Effects of Divorce on Dutch Boys’ and Girls’ Externalizing Behavior in GXE Perspective: Diathesis Stress or Differential Susceptibility?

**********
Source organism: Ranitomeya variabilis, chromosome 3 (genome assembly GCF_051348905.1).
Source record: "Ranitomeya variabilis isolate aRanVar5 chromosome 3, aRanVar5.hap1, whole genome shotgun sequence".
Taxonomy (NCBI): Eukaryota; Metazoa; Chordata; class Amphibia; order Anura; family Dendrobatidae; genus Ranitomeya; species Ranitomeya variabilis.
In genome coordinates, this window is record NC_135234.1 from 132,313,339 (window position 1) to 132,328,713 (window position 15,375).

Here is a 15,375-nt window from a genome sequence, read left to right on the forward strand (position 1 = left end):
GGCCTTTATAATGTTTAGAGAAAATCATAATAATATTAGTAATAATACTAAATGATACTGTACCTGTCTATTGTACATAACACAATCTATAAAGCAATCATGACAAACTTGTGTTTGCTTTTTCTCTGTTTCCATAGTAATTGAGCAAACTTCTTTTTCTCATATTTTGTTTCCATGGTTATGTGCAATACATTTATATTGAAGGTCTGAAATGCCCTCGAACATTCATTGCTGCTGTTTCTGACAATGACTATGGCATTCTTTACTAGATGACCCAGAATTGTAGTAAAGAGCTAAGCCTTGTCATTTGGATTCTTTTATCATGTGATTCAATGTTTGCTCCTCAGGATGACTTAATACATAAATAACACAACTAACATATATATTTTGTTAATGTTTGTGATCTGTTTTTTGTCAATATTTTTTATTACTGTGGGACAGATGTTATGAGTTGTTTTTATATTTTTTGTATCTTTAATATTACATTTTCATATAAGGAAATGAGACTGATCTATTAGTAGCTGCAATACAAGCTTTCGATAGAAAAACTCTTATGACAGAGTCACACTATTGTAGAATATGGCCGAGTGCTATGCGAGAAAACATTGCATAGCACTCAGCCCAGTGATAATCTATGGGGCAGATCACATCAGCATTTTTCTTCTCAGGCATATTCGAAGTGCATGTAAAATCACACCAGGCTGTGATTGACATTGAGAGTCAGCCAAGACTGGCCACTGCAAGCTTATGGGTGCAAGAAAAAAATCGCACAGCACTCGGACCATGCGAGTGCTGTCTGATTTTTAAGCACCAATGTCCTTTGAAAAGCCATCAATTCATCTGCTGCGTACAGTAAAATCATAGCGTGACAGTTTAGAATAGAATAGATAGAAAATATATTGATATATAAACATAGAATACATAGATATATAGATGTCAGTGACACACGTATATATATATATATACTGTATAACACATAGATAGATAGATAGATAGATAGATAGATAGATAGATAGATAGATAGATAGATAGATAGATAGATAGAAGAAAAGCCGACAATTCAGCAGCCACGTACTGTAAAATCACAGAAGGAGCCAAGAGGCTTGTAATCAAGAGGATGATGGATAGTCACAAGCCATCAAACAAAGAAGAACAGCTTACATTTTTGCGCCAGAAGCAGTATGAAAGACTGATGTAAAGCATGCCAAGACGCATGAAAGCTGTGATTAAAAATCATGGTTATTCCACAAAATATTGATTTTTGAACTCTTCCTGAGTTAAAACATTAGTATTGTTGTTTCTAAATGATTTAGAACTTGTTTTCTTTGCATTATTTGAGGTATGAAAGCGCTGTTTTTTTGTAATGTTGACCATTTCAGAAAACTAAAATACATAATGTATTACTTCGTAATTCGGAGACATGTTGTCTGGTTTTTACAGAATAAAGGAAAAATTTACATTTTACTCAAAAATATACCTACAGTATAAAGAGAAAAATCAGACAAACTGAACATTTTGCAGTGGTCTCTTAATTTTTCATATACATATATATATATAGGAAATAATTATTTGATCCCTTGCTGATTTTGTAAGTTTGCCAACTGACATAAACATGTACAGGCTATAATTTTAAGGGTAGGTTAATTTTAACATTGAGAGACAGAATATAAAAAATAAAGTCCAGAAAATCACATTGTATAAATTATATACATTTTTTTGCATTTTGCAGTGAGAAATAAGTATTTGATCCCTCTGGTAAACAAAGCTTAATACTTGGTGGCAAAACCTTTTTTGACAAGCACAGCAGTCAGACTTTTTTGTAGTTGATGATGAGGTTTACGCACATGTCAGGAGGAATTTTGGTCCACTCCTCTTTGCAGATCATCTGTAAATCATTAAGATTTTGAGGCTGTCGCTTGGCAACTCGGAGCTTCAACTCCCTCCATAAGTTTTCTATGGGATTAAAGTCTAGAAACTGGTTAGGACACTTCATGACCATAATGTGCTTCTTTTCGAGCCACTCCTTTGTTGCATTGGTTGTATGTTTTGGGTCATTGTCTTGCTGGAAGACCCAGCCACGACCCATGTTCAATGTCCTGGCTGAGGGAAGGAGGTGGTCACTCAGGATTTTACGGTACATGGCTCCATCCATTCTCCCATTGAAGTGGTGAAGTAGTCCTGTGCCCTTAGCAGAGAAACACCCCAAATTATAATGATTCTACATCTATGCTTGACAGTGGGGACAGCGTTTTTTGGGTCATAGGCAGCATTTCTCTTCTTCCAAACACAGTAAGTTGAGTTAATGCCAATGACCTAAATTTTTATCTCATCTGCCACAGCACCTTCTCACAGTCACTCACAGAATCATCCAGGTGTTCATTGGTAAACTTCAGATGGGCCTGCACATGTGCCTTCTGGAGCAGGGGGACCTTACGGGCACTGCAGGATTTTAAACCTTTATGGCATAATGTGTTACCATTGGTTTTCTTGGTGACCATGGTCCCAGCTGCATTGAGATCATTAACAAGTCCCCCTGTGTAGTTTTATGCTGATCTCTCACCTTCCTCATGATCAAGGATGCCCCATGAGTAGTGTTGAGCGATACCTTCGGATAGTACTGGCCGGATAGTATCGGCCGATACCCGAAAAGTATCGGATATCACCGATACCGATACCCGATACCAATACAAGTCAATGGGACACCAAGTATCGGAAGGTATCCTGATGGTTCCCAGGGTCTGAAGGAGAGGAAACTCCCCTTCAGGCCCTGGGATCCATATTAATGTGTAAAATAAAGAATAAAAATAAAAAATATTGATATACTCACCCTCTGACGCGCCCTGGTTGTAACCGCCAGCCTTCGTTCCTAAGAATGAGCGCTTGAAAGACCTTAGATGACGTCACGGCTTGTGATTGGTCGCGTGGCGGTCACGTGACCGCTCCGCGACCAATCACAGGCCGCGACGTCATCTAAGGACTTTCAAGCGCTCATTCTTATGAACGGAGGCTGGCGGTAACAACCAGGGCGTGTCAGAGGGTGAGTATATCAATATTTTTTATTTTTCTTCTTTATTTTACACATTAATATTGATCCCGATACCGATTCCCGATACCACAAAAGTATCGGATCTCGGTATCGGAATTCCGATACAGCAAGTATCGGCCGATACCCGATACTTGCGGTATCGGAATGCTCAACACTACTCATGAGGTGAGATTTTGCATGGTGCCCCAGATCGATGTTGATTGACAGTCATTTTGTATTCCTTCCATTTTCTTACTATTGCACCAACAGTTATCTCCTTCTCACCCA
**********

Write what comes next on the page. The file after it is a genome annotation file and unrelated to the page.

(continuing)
Effects of divorce on children’s behavioral development have proven to be quite varied across studies and most developmental and family scholars today appreciate the great heterogeneity in divorce effects. Thus, this inquiry sought to determine whether select dopaminergic genes previously associated with externalizing behavior and/or found to moderate diverse environmental effects (DRD2, DRD4, COMT) might moderate divorce effects on adolescent self-reported externalizing problems; and, if so, whether evidence of gene-environment (GXE) interaction would prove consistent with diathesis-stress or differential-susceptibility models of environmental action. Data from the first and third wave of the Dutch TRacking Adolescents’ Individual Lives Survey (TRAILS, n = 1,134) revealed some evidence of GXE interaction reflecting diathesis-stress but not differential susceptibility. Intriguingly, some evidence pointed to “vantage sensitivity”—benefits accruing to those with a specific genotype when their parents remained together, the exact opposite of diathesis-stress.